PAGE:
With 2017 fast approaching, physicians are taking a hard look at their practice operations to gauge the effects of Medicare payment reform.
Despite the Centers for Medicare & Medicaid Services’ efforts to listen to physicians regarding Medicare payment reform, many are frustrated, confused and concerned about how the final rule will impact their practices. This is particularly true for small practices that may not have the money or resources to deal with the quality reporting requirements.
While doctors understand the goal of the Medicare Access and CHIP Reauthorization Act of 2015 (MACRA), some question whether it will be effective and if it’s even fair.
“I don’t think you can pay physicians for performance when we’re not the ones performing,” says Dan Logan, DO, a Dayton, Tennessee-based primary care physician. “We’re making recommendations for patients and do the best we can.” Logan points out that he has no direct control over whether his patients follow his instructions, so wonders how he can be assessed for quality on another person’s actions. “This is not a step in a positive direction,” he says.
Carla Lambert, MD, a primary care physician based in Beltsville, Maryland, says MACRA could cause physicians to gravitate toward healthier patients to avoid taking hits to their quality scores. “This creates a moral and ethical dilemma as we want to care for patients,” she says.
Focusing on healthier patients to improve ratings is something Ken Yonemura, MD, a Park City, Utah-based neurologist, witnessed under previous quality reporting programs. “I had associates in neurosurgery that were refusing to surgically treat difficult surgical problems, as any complication or less-than-ideal outcome could be counted against them due to adverse outcome accounting,” he says in an email.
Beyond the issues of holding physicians accountable for patient behavior, some doctors aren’t even sure what compliance looks like.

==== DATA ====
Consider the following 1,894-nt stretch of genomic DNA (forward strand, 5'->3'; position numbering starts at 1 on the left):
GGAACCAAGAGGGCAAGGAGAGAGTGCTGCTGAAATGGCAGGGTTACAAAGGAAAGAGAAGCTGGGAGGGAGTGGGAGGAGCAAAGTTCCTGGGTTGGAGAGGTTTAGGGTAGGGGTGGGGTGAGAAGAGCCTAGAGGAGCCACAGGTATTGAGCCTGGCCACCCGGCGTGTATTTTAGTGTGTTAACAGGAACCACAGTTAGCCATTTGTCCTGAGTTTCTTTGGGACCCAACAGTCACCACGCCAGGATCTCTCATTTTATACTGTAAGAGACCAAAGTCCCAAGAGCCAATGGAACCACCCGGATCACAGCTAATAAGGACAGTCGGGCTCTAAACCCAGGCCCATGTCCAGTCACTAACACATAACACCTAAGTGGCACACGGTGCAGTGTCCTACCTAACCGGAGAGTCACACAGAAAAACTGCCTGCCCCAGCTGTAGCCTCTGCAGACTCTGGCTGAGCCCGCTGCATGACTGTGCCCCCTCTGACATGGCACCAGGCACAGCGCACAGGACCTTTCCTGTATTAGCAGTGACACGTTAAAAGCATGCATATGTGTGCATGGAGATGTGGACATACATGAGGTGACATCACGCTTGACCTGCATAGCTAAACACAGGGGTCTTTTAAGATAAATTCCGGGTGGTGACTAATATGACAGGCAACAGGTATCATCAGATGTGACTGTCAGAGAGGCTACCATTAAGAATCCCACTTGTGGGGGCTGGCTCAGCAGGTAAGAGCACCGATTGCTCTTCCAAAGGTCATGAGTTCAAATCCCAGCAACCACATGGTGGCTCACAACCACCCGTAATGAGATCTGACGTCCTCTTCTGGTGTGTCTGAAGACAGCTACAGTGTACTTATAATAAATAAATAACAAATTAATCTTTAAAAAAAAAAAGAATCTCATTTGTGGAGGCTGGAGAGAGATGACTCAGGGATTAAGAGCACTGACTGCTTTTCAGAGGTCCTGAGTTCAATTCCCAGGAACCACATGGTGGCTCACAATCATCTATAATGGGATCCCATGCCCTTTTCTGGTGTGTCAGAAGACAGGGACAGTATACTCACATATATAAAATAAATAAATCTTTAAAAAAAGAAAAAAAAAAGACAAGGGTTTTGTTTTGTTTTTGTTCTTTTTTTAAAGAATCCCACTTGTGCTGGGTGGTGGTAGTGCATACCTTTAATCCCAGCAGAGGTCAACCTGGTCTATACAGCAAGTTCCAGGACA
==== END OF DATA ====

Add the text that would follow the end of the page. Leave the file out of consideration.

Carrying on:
Leon Driss, MD, a Lakeside, Arizona-based internist, doesn’t know what to do about MACRA, what’s required or where to turn for help. “I’m trying to stay up to date and very much paying attention [to MACRA requirements], but this is a boondoggle,” says Driss. “I’m trying to figure out what to do and can’t. I’ve gone to educational meetings, but it just seems that a lot of people know in a general sense what the rule is, but no one seems to know exactly and specifically what you have to do.”
Micromanaging patient care
“To me, the focus is on micromanaging patient care instead of leaving it between a doctor and a patient,” says Logan. “I’m not interested in finding more codes to tell CMS that this patient is not a candidate for an aspirin a day.”
Next: Penalty vs. participation
Logan says he feels fortunate to have joined a physician-led accountable care organization (ACO) last year. While there are still reporting requirements, he doesn’t have to figure out MACRA on his own and expects to avoid any penalties.
But entering data, means less time talking to patients. “We have doctors doing data entry,” says Driss. “What a waste of a highly trained professional’s time.”
The final MACRA rule lowered the exemption level to anyone with 100 patients or fewer, or with $30,000 in Medicare billing or less. But even this has ramifications for practices and patient care.
Lambert, whose practice has about 50 Medicare patients, is exempt. But she also plans on making sure she doesn’t go over the limit. “At some point, probably when we get to 80, we will probably no longer accept new Medicare patients,” she says. That number keeps her under the limit and leaves enough leeway for existing patients that age into the system to keep receiving her care.
Likewise Yonemura, who is under the exemption level with between 60 and 75 Medicare patients, sees no correlation between quality reporting and quality care, and says the cost of hiring additional office personnel to ensure compliance with MACRA requirements does not make sense.
Opting out is the path Howie Mandel, MD, a Los Angeles-based ob/gyn, will choose if his Medicare patient count goes above the exemption level. “I’ll drop Medicare with a note to my patients blaming Congress,” he says in an email. He also plans to provide contact information so patients can vent their frustrations directly to their representatives and senators.
Driss can’t opt out, because he has about 700 patients on Medicare. He also wonders if his practice will be financially viable as penalties increase along with reporting requirements. “You could hire a consultant and spend the money, so that if you’re successful, you don’t get the penalty,” he says. “Or, if you can’t figure it out on your own, it costs you money. You pay one way or the other.”
Driss joined a primary care-based ACO and hopes that will be enough to get him through MACRA and increase profitability. “I’m not closing yet,” he says, “but I’m already working part time as a hospitalist. I could close and do that full time. I suspect within a couple years, I may have to do that. With all the pressures coming today, it’s getting harder every year to survive.”